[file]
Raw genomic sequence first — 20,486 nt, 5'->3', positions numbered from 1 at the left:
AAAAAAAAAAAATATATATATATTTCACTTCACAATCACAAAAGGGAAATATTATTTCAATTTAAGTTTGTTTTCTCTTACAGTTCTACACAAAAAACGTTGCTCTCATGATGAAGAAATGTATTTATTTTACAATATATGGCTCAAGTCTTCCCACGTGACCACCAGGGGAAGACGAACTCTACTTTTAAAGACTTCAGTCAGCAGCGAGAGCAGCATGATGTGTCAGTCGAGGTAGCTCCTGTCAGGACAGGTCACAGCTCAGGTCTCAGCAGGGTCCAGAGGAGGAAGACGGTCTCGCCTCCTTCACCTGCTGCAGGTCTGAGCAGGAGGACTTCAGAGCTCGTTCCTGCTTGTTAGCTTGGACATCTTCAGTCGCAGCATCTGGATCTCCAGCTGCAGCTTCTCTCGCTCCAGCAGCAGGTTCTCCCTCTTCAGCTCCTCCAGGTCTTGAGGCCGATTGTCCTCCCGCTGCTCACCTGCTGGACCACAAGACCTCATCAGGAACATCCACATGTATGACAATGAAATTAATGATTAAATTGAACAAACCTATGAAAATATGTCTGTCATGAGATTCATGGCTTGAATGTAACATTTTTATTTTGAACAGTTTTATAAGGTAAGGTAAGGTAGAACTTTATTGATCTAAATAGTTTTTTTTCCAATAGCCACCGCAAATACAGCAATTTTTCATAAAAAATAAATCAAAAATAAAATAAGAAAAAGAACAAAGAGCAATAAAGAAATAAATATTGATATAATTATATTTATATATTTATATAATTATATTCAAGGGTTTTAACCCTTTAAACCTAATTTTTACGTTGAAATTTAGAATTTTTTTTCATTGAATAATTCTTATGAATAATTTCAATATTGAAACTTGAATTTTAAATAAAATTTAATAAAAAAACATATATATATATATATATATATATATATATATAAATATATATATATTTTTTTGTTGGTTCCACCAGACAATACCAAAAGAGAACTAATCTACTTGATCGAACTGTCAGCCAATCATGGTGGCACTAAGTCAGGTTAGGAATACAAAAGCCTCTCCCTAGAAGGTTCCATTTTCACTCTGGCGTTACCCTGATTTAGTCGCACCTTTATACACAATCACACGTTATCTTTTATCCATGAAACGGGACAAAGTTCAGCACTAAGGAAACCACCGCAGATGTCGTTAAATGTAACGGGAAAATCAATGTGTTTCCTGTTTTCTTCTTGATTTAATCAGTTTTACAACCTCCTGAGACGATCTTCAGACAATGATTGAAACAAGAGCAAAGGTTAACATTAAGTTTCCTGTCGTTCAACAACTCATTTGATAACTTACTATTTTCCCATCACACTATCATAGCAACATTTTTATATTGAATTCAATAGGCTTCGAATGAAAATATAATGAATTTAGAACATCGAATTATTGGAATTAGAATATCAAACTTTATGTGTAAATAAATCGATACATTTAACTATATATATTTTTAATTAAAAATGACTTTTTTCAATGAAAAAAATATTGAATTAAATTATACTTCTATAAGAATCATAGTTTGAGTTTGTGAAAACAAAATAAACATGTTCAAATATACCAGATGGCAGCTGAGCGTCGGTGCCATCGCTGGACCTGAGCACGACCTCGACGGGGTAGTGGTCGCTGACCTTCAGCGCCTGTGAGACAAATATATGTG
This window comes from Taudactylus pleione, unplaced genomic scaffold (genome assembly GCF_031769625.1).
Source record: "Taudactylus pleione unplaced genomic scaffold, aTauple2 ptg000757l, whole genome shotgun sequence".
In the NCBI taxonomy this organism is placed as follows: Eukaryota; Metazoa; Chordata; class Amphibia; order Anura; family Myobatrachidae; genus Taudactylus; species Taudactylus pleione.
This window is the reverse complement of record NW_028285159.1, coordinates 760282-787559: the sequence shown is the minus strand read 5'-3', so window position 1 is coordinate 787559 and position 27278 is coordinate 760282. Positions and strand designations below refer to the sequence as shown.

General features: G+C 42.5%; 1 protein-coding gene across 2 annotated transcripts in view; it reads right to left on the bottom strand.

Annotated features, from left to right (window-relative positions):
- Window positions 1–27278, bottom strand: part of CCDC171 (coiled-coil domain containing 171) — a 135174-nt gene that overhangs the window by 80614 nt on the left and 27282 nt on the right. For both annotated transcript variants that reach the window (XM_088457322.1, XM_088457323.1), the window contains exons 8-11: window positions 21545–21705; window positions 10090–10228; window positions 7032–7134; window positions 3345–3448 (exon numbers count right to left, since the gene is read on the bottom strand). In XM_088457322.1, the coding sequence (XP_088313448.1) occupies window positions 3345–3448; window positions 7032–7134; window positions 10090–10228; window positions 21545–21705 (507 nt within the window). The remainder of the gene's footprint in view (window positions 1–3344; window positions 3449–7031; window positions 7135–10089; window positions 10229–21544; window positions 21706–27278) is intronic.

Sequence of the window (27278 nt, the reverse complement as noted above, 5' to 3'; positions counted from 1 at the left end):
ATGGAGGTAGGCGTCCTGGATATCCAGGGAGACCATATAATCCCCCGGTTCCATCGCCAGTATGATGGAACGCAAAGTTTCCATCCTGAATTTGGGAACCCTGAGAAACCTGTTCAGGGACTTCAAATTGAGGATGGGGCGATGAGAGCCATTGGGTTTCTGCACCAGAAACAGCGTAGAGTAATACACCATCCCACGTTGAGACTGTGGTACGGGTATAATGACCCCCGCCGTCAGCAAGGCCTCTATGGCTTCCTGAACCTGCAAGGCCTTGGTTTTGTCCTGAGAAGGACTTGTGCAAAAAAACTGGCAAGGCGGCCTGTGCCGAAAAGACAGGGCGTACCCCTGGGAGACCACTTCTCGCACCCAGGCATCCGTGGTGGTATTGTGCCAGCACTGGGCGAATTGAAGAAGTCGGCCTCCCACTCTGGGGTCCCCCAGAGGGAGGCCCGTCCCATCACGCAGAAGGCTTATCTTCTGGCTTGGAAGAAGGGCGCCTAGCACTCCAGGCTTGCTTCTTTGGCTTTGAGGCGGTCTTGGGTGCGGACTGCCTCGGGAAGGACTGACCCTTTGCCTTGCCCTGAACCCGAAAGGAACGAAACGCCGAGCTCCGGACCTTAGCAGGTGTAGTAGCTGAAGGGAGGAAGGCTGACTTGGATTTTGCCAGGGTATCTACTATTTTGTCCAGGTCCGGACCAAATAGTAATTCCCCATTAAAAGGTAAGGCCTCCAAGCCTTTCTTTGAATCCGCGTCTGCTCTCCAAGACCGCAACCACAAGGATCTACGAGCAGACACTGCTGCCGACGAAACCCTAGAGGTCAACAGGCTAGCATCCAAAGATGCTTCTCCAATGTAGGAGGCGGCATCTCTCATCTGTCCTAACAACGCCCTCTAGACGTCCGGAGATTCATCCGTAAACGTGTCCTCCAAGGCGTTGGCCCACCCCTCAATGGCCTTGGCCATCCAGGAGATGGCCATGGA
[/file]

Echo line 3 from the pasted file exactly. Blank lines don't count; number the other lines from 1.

This window comes from Taudactylus pleione, unplaced genomic scaffold (genome assembly GCF_031769625.1).